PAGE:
NOTE: Following is the discussion guide we’ll use in our LIFE groups at MoSt Church tomorrow (Oct. 27). This guide will enable your follow-up of my sermon tomorrow morning from Luke 11.1-13. This sermon is entitled “Pray Like This” and is another installment in the Jesus: Master & Commander series.
To find previous group discussion guides, look under the category title “LIFE group guides” and you’ll find an archive of previous issues.
All Scripture texts reproduced below, unless otherwise noted, are from the CEB.
Stated in a single sentence, this is the purpose of the sermon series, or this particular sermon in a series.
To call our attention, and our conscience, to some of our Lord’s direct charges to us.
These Scriptures formed some of the foundation and structure of the sermon.
Jesus was praying in a certain place. When he finished, one of his disciples said, “Lord, teach us to pray, just as John taught his disciples.”
Jesus told them, “When you pray, say: ‘Father, uphold the holiness of your name. Bring in your kingdom. Give us the bread we need for today. Forgive us our sins, for we also forgive everyone who has wronged us. And don’t lead us into temptation.’”
He also said to them, “Imagine that one of you has a friend and you go to that friend in the middle of the night. Imagine saying, ‘Friend, loan me three loaves of bread because a friend of mine on a journey has arrived and I have nothing to set before him.’ Imagine further that he answers from within the house, ‘Don’t bother me. The door is already locked, and my children and I are in bed. I can’t get up to give you anything.’ I assure you, even if he wouldn’t get up and help because of his friendship, he will get up and give his friend whatever he needs because of his friend’s brashness. And I tell you:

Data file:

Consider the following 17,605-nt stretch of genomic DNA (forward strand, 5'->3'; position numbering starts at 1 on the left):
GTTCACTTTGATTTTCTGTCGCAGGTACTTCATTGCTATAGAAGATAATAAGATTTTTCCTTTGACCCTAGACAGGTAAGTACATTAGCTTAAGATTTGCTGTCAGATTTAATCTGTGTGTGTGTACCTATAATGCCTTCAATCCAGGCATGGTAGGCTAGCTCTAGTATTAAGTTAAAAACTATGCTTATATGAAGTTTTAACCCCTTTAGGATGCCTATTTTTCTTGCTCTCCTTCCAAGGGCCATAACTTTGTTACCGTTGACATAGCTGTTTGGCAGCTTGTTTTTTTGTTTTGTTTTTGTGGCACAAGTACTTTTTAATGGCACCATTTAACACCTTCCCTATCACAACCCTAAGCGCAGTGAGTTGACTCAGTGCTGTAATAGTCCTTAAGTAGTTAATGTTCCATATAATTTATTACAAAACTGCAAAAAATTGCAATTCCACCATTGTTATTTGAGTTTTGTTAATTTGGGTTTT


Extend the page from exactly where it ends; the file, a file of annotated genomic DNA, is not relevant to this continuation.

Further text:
Ask and you will receive. Seek and you will find. Knock and the door will be opened to you. Everyone who asks, receives. Whoever seeks, finds. To everyone who knocks, the door is opened.
“Which father among you would give a snake to your child if the child asked for a fish? If a child asked for an egg, what father would give the child a scorpion? If you who are evil know how to give good gifts to your children, how much more will the heavenly Father give the Holy Spirit to those who ask him?” (Luke 11.1-13)
These icebreaker questions are meant to help us all start thinking, talking, and relating to the topic or texts. Discuss one.
1. Tell us when you feel truly loved, be it in being loved by God or by people, either one.
2. Do you have “a certain place” (vs. 1) or “places” where you pray? Tell us about such.
These questions are meant to help us grapple with the Scripture(s) related to this morning’s sermon. Choose some.
1. What are five matters in life Jesus holds up as worthy of prayer in vs. 2-4?
2. How do vs. 11-13 serve as further commentary on the point made being in vs. 5-10?
3. The Father will give the Holy Spirit to those who ask him. (vs. 13b) This means what?
These questions facilitate our sharing what we sense God’s Spirit is doing with us thru his word. Choose some.
1. Why would we want/need to pray for God to uphold the holiness of his name (vs. 2)?
2. If we pray God will uphold the holiness of his name (vs. 3) we’re wanting to see _____.
3. What specific things can we do to help answer our own prayers as we pray vs. 2-4?
4. Is “brashnessness” or “persistence” (vs. 8) essential when asking something of God?
5. Vs. 2-4 tells us what to pray. Vs. 5-13 tells us why to pray. However, what are some “whats” of prayer that come to mind when you reflect on vs. 5-13?
These ideas/suggestions are for your use beyond the group meeting, to aid you in living out today’s message in the coming days.
1. ID any and all excuses you make for not praying. Kill these excuses, mercilessly.
2. Make a simple, but specific plan for this week as to when, where, and what you’ll pray.
3. Compose your own prayer in writing. Use the exemplary prayer (vs. 2-4) as a guide.